According to a recent Office of Tests study. Harvard's admissions policy-except for the fact that Harvard accepts almost four times as many men as women-is not unfair to the women that apply.
Taking the current pool of applicants, the study-released last week by Dean K. Whitla, director of the Office of Tests and associate director of Admissions-runs through a variety of admissions criteria, superimposing Harvard's practices on the Radcliffe applicant group and Radcliffe's practices on the Harvard group.
While "it is true that the strongest of the Radcliffe rejects appear to be slightly more attractive as applicants than the bottom ranks of Harvard admissions," the study concludes, "the cutting edge of admissions would be equivalent in the two institutions if the ratio of men to women were changed as little as three percent, from the current 79-21 to 76-24."
The study deals only with "the realities of the current applicant pools" -for the Class of 1974, 8003 men and 2538 women applied-and does not pose the questions that would arise if more women applied.
"No matter what the ratio, it's valid to ask what was the basis of choice." Dr. Chase N. Peterson, dean of Admissions and Financial Aid, said last night. "We didn't ask if things were different, then what would we take."
"In spite of the myth of Radcliffe gals being smarter," Peterson added, "the objective criteria seemed to indicate things were pretty much equal."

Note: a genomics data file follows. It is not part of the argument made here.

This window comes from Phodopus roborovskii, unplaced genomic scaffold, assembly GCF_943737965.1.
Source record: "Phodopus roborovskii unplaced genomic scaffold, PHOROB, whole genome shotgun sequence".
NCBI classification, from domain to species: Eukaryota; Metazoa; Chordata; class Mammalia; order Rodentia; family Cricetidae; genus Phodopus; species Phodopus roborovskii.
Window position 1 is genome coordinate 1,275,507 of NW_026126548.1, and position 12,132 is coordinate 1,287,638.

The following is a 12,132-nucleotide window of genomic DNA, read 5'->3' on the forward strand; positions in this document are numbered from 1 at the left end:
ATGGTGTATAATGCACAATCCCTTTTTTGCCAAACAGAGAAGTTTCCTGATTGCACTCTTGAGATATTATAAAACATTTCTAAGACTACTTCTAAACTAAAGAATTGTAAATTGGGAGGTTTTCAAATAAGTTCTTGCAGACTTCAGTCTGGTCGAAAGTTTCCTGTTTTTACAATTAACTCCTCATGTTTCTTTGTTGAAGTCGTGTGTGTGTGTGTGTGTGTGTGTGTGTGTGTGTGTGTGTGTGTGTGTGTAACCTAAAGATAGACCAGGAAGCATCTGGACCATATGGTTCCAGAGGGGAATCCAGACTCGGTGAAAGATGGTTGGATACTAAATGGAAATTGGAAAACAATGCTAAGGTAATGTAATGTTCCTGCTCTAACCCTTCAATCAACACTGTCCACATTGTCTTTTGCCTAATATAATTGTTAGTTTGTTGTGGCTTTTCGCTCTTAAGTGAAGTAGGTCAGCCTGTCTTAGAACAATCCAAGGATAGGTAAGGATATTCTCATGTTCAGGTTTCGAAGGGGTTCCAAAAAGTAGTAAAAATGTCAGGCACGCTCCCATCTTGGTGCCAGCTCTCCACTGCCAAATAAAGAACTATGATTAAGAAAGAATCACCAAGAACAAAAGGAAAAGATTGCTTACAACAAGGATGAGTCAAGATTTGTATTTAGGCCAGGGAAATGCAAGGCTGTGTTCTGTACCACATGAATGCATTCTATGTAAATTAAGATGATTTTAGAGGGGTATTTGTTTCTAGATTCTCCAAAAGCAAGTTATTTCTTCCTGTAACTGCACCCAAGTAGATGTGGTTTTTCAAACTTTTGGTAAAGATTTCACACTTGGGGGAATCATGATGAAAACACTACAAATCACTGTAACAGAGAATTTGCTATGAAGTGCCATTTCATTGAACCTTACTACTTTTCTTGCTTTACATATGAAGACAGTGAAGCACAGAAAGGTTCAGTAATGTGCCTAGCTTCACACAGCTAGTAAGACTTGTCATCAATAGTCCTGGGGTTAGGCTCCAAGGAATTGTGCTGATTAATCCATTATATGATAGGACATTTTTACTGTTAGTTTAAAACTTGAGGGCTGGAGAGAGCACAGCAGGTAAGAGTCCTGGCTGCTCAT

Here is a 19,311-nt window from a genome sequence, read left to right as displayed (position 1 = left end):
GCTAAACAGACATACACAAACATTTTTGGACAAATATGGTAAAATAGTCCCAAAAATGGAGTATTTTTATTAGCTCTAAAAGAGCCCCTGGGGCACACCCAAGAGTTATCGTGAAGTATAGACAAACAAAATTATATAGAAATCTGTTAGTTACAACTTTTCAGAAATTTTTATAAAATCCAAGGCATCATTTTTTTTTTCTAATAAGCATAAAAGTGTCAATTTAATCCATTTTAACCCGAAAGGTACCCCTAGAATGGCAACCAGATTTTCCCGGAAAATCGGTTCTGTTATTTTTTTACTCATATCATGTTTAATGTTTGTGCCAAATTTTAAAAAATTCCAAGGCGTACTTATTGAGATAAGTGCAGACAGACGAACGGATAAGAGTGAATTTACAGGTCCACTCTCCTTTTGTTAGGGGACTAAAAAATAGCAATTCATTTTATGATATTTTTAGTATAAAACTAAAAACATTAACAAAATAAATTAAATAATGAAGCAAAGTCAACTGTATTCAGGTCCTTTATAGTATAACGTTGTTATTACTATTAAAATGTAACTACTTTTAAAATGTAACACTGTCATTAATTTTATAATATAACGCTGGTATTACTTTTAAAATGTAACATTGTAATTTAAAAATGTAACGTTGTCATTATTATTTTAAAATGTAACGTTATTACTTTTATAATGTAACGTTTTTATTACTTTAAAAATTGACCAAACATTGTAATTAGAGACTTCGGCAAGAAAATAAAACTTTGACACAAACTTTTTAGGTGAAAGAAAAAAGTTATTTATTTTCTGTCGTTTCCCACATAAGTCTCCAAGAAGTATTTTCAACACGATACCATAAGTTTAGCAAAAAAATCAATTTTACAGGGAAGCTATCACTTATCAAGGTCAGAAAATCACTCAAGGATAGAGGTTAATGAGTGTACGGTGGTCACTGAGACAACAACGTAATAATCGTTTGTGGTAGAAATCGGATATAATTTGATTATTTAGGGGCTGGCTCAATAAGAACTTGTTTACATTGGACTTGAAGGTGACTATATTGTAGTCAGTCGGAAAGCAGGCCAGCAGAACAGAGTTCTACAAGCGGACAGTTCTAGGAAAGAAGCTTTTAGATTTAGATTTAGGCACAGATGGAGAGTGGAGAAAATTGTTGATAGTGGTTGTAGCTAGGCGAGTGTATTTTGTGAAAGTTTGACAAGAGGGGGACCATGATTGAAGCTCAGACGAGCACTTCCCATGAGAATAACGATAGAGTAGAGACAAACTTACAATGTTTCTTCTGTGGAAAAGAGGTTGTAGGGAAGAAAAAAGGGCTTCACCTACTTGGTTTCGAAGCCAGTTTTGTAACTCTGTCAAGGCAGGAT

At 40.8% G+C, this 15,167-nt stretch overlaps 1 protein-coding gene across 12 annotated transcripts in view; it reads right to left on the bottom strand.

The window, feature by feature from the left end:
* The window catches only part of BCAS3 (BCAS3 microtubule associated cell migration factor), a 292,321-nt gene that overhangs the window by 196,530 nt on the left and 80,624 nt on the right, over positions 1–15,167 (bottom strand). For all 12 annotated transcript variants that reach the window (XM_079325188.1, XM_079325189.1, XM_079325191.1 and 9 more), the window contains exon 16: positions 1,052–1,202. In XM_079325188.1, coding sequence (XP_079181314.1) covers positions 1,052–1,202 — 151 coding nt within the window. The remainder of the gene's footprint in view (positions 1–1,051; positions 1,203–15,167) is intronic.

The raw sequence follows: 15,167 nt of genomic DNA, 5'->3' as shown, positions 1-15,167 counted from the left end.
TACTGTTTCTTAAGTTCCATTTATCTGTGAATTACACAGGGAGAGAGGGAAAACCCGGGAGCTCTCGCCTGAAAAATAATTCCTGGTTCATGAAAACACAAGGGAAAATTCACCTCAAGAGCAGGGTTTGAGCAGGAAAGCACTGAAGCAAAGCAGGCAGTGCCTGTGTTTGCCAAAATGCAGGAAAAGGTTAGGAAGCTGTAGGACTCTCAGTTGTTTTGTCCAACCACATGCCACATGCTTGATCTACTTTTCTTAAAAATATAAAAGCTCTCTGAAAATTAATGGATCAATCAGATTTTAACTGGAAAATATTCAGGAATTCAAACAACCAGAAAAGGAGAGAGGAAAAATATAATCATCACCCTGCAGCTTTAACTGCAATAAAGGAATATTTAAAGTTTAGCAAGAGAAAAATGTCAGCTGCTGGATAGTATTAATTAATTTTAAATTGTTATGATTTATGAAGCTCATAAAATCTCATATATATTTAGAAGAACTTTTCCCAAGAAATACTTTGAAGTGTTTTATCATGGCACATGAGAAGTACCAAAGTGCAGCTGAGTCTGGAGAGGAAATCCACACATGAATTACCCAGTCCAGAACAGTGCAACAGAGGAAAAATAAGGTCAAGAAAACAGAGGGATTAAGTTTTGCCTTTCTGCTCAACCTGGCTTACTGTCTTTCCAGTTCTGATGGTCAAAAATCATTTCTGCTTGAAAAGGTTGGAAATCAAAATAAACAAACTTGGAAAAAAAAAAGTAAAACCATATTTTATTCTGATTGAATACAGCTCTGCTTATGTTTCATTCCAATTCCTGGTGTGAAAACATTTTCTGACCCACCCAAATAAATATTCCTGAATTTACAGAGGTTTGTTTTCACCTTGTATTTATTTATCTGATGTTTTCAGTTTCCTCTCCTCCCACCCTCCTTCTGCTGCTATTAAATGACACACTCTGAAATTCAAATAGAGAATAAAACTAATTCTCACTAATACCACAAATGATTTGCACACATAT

For the Class of 1974, 19.19 per cent of the Harvard candidate pool and 17.49 per cent of the Radcliffe pool were admitted.
Taking the SAT scores-Radcliffe admits a slightly higher percentage of high scorers on both the verbal and mathematics scales-the study concludes that using just the verbal score, the numbers of women admitted would increase somewhat, and using the mathematical scale, the number of men admitted would increase somewhat.
Using the RIC (rank-in-secondary-school-class), the ratio of women to men would increase by approximately four per cent. Using the POR (Preliminary Overall Rating), the ratio of women to men would increase by approximately six per cent, the largest increase in women.
"In two, three, four years, we will have enough time to find out what people want here, in fact," Peterson said. "An unequal ratio doesn't necessarily imply discrimination-in past just the opposite was considered true. The Radcliffe girl was a valuable commodity."
According to Peterson, the "important issue is finding the best possible educational mix, which may or may not be one-to-one." The significance of this study, he said, "is that good women are not being denied the Harvard-Radcliffe complex because there is no room for them."
"A quota is always discriminatory," Caroline W. Bynum, assistant professor of History, said last night. "The only way to actually see what the quota does is to get rid of the quota."
"There is something wrong with the assumption that the qualities of people you take are the reasons you actually took them," she added.
"There seems to be the assumption," Peterson said, "that if Harvard varies in any way from absolute equality it's somehow immoral. We don't ask, should Vassar be equal?"
"Harvard began as a school for white male divinity students," Bynum said. "Each case of expansion involves a rethinking of what it means to be an educational institution. We are not to be tarred with the brush of 50 years ago."